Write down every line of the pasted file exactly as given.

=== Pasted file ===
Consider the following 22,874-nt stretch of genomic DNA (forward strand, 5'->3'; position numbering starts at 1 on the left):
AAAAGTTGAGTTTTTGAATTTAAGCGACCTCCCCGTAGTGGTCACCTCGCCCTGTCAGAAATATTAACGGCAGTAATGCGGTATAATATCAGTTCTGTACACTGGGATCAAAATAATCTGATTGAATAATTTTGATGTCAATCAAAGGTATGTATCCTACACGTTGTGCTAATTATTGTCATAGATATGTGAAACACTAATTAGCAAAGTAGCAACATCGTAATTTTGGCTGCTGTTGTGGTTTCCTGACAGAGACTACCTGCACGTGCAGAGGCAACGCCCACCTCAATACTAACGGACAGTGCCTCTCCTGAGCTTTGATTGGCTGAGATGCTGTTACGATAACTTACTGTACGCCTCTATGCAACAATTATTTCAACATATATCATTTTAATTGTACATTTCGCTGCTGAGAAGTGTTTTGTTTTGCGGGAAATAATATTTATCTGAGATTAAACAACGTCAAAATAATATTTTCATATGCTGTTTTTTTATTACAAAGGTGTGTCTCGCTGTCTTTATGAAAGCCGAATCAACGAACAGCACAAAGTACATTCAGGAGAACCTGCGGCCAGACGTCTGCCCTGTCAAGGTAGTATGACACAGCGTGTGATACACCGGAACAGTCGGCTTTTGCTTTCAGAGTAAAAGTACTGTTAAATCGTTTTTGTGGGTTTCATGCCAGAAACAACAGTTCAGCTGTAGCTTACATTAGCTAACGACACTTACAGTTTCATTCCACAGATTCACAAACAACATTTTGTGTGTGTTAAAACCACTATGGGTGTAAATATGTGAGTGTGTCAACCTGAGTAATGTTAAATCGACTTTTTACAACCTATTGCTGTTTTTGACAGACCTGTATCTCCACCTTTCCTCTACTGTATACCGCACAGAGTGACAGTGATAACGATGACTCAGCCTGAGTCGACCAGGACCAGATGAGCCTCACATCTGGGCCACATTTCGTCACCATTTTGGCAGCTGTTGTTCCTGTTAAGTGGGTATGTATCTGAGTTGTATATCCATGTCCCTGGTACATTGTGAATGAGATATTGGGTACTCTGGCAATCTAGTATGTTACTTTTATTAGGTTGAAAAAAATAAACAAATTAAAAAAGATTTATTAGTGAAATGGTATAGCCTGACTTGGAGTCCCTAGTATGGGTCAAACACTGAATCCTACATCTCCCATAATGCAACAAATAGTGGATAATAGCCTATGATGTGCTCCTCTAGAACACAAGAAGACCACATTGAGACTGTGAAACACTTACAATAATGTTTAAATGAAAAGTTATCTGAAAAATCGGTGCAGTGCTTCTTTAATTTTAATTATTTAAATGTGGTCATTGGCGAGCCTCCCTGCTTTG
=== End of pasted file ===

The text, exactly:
Consider the following 22,874-nt stretch of genomic DNA (forward strand, 5'->3'; position numbering starts at 1 on the left):
AAAAGTTGAGTTTTTGAATTTAAGCGACCTCCCCGTAGTGGTCACCTCGCCCTGTCAGAAATATTAACGGCAGTAATGCGGTATAATATCAGTTCTGTACACTGGGATCAAAATAATCTGATTGAATAATTTTGATGTCAATCAAAGGTATGTATCCTACACGTTGTGCTAATTATTGTCATAGATATGTGAAACACTAATTAGCAAAGTAGCAACATCGTAATTTTGGCTGCTGTTGTGGTTTCCTGACAGAGACTACCTGCACGTGCAGAGGCAACGCCCACCTCAATACTAACGGACAGTGCCTCTCCTGAGCTTTGATTGGCTGAGATGCTGTTACGATAACTTACTGTACGCCTCTATGCAACAATTATTTCAACATATATCATTTTAATTGTACATTTCGCTGCTGAGAAGTGTTTTGTTTTGCGGGAAATAATATTTATCTGAGATTAAACAACGTCAAAATAATATTTTCATATGCTGTTTTTTTATTACAAAGGTGTGTCTCGCTGTCTTTATGAAAGCCGAATCAACGAACAGCACAAAGTACATTCAGGAGAACCTGCGGCCAGACGTCTGCCCTGTCAAGGTAGTATGACACAGCGTGTGATACACCGGAACAGTCGGCTTTTGCTTTCAGAGTAAAAGTACTGTTAAATCGTTTTTGTGGGTTTCATGCCAGAAACAACAGTTCAGCTGTAGCTTACATTAGCTAACGACACTTACAGTTTCATTCCACAGATTCACAAACAACATTTTGTGTGTGTTAAAACCACTATGGGTGTAAATATGTGAGTGTGTCAACCTGAGTAATGTTAAATCGACTTTTTACAACCTATTGCTGTTTTTGACAGACCTGTATCTCCACCTTTCCTCTACTGTATACCGCACAGAGTGACAGTGATAACGATGACTCAGCCTGAGTCGACCAGGACCAGATGAGCCTCACATCTGGGCCACATTTCGTCACCATTTTGGCAGCTGTTGTTCCTGTTAAGTGGGTATGTATCTGAGTTGTATATCCATGTCCCTGGTACATTGTGAATGAGATATTGGGTACTCTGGCAATCTAGTATGTTACTTTTATTAGGTTGAAAAAAATAAACAAATTAAAAAAGATTTATTAGTGAAATGGTATAGCCTGACTTGGAGTCCCTAGTATGGGTCAAACACTGAATCCTACATCTCCCATAATGCAACAAATAGTGGATAATAGCCTATGATGTGCTCCTCTAGAACACAAGAAGACCACATTGAGACTGTGAAACACTTACAATAATGTTTAAATGAAAAGTTATCTGAAAAATCGGTGCAGTGCTTCTTTAATTTTAATTATTTAAATGTGGTCATTGGCGAGCCTCCCTGCTTTG